​Simon: Honestly, it's different every time, at least for myself. Sometimes it'll be lyrics that I write music to, sometime a riff or chord progression or something that inspires the lyrics. To me, more importantly than the order than which it's written, is that the lyrics and music are properly paired. Otherwise, it doesn't matter what you have, it won't be right.
Photo: Alyssa M.
KN: The track "Black Soul Shine" features Nick on vocals. Will there be more songs with you guys sharing the vocal duties?

Simon: I think there will be more in the future, although it is not something we plan on doing. We haven't sat down and said, "Ok, let's have Nick do vocals on this one". It just sorta happens in the progress of writing. "Black Soul Shine" was Nick's tune. I brought in the riffs, and we started grooving away at it, and Nick asked if he could try writing something up for it. He got these little breaks worked our for the vocals and the arrangement kinds just came together - with a bit of work, of course.

KN: You're no stranger to performing and now recording an album. What is next for Mojo Stone?

Simon:
 We plan to go on a short tour along (at least) the East Coast of the United States in the late Spring/early Summer of 2016. Scheduling is currently in the works for that, but we hope to have that set up within the next couple of months. From there, we already have a little more than half of an album in new material that we've been working on and plan to record at some point in the year. We move relatively fast in that regard, always writing, always shifting around and finding different sonic possibilities to explore.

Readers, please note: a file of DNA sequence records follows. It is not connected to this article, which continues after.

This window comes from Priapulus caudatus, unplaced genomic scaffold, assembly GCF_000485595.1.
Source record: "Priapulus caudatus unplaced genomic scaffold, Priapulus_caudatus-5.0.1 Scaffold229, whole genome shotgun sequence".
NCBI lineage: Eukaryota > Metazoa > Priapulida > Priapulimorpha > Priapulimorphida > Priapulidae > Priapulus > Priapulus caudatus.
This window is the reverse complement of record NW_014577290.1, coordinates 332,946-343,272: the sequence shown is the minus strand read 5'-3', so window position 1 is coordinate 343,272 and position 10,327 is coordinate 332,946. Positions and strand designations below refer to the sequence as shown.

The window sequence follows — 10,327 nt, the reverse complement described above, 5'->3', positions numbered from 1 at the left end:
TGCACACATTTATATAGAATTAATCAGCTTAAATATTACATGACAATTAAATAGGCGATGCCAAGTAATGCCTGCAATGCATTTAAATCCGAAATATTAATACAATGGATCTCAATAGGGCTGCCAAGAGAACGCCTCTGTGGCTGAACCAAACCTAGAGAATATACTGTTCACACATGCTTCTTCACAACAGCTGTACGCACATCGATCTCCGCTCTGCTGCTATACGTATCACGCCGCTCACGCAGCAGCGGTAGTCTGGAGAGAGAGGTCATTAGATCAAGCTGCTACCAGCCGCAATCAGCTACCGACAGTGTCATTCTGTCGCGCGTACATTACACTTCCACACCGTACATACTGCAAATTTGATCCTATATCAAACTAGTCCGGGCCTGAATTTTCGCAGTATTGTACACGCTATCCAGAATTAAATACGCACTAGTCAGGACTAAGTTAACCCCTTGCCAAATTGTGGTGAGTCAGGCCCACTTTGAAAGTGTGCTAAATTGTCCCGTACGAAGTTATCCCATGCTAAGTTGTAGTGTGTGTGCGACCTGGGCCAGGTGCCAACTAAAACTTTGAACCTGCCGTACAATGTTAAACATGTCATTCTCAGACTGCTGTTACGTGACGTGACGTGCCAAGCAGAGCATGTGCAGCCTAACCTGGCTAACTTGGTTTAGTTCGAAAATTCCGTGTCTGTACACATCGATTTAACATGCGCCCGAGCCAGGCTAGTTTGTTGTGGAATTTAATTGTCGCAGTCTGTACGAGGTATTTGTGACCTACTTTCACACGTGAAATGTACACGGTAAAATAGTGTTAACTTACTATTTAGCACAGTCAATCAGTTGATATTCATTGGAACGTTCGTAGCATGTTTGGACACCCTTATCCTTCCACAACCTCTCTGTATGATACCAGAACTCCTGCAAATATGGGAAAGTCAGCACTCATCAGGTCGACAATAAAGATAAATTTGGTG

KN: Gonna come to Canada to play anytime soon?

Simon: We are seriously hoping to at least make it up to Toronto or Canandaigua, NY by the end of the year, but it all depends on things go.
Photo: Mojo Stone
.:.
I can't thank Simon enough for the interview opportunity. It's an incredibly informative insight into his influences, his playing and how he is hands on with his band and the process of recording their music.
At first listen 'Mojo Stone' is a great Rock and Roll album married with Rhythm and Blues. Upon more plays it begins to grow on you and will easily become a favourite to any music lover. It crosses over genres, not wanting to be assigned to one particular label. The writing is tight and meaningful and is performed equally tight and with the same amount of passion.

What the future holds for Simon and his bandmates (Ryan Burow - Bass & Nick Miletto - Drums/Vocals) is completely in their hands. But if this debut album is any indication of what they are capable of, I'd have to say the future is looking mighty bright for these young men. 


To keep up to date on Mojo Stone, be sure to follow them on their official social media sites.  You can also order their album and tshirts. (Links below).

I'm excited to see and hear future releases as well as live performances. 

​They definitely deserve all the success that will be coming their way.

Official Mojo Stone Facebook
Official Mojo Stone Bandcamp
Official Mojo Stone Twitter
Official Mojo Stone Instagram
Official Mojo Stone Soundcloud
Official Mojo Stone YouTube Channel






Extra special thanks to Simon, for which without his cooperation and support this interview or review would not have been possible.


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Also Published on: KaoticNotes